Hong Kong protesters hit the streets as China marks 70 years of Communist rule

By Jessie Yeung, James Griffiths and Steve George, CNN

Updated 1:28 p.m. ET, October 1, 2019
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12:08 a.m. ET, October 1, 2019

Xi's "personality cult" on display in National Day parade, critics say

Today's National Day parade is something of a second coronation for Chinese President Xi Jinping, said Yang Jianli, a longtime dissident and founder of the US-based Citizen Power Initiatives for China.

"The parade is important for Xi," Yang said. "He is seeking a mandate for (dropping term limits) and in turn, enthroning himself as king."

A portrait of Chinese President Xi Jinping is seen at a camp on the outskirts of Beijing on September 25, 2019. 
A portrait of Chinese President Xi Jinping is seen at a camp on the outskirts of Beijing on September 25, 2019.  WANG ZHAO/AFP/Getty Images

In a piece co-written with human rights activist Aaron Rhodes and shared with CNN ahead of publication, Yang added that "the nationalism on display on October 1 in Beijing is an aggressive assertion of ethnic and cultural superiority driving a mission to dominate and exploit lesser nations of the world, led by a personality cult, and with the military and economic might to succeed. "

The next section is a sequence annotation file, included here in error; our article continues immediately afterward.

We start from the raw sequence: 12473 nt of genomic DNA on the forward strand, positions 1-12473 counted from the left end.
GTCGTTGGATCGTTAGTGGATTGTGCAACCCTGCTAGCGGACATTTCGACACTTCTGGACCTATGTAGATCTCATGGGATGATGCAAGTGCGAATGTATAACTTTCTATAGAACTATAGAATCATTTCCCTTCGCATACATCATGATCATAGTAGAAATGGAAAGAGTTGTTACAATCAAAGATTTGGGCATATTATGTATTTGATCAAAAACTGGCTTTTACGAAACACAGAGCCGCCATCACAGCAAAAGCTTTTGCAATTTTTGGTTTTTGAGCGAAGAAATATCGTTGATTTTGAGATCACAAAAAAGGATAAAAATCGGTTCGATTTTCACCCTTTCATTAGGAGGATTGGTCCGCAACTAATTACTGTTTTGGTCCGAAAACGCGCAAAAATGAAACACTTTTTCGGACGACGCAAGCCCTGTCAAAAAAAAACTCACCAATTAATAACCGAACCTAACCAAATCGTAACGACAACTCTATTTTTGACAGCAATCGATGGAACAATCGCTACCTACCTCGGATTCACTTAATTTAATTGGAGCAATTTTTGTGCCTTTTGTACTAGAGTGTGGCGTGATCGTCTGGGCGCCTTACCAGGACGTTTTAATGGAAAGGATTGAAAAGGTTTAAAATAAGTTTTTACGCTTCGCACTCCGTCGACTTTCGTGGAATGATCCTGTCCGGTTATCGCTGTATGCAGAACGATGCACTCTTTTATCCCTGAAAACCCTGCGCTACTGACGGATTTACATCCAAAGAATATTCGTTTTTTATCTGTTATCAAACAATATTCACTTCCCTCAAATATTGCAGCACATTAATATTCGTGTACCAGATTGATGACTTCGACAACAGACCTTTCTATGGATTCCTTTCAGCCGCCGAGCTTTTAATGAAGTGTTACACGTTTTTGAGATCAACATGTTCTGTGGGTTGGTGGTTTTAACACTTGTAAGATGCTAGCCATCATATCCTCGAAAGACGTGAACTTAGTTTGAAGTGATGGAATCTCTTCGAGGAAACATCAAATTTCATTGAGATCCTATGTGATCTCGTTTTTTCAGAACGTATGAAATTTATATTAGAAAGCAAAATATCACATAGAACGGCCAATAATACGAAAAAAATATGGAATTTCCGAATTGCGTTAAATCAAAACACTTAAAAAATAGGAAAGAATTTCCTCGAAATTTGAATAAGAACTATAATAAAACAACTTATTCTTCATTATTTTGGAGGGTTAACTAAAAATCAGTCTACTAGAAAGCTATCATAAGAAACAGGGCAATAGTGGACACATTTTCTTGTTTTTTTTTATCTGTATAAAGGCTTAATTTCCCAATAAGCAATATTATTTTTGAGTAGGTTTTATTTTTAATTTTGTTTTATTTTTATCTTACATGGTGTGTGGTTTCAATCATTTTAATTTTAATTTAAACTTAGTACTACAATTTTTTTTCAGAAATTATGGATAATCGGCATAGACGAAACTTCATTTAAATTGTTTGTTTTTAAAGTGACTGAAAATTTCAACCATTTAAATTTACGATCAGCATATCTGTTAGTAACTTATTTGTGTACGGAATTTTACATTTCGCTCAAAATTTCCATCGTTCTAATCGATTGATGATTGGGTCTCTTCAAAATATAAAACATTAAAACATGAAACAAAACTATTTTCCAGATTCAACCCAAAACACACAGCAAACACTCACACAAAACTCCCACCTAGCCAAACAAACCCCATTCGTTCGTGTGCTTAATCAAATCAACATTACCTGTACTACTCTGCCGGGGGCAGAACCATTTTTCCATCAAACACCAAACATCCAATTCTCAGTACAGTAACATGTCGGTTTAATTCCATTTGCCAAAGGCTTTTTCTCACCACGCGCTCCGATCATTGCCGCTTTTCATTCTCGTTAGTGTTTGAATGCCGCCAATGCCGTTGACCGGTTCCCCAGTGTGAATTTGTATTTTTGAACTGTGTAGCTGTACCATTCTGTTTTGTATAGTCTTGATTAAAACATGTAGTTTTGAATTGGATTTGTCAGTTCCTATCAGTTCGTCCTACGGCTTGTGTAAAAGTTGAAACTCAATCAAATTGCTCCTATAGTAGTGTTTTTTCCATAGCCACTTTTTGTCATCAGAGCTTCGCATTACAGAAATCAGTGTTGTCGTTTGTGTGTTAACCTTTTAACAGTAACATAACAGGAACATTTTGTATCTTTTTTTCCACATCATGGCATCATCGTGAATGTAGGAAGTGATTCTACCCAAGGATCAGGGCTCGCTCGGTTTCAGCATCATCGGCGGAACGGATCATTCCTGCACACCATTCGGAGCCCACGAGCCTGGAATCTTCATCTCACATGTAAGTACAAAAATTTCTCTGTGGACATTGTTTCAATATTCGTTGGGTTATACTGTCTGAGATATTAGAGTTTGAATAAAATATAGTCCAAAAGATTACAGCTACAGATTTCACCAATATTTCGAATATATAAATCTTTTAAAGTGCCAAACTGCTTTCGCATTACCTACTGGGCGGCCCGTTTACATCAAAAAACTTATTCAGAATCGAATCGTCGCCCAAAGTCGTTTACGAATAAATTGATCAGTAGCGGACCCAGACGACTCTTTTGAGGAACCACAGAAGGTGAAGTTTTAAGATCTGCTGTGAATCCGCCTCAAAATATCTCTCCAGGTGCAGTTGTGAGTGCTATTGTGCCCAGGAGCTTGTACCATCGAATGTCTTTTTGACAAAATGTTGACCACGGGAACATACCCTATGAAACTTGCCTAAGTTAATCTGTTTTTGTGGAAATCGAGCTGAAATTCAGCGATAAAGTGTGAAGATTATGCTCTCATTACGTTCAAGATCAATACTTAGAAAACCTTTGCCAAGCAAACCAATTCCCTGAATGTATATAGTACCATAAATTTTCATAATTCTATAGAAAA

"The Tiananmen Massacre ripped the revolutionary facade (from the Communist Party's) Marxist ideology, and forced the Party to rely exclusively on two sources of legitimacy ... high-speed economic development and nationalism," Yang and Rhodes write.

"More than ever, Xi must rely on nationalism to ensure political stability and the legitimacy of the regime."

12:07 a.m. ET, October 1, 2019

Xi Jinping's giant portrait is finally shown

The parade so far has featured the giant portraits of past Chinese leaders like Mao Zedong and Hu Jintao. Now, it's Xi Jinping's turn.

The current president stood watching from above as his portrait was carried through the wide Chang'an Avenue by thousands of red-clad marchers.

12:04 a.m. ET, October 1, 2019

Lion dancers and performers flip and tumble down Chang'an Avenue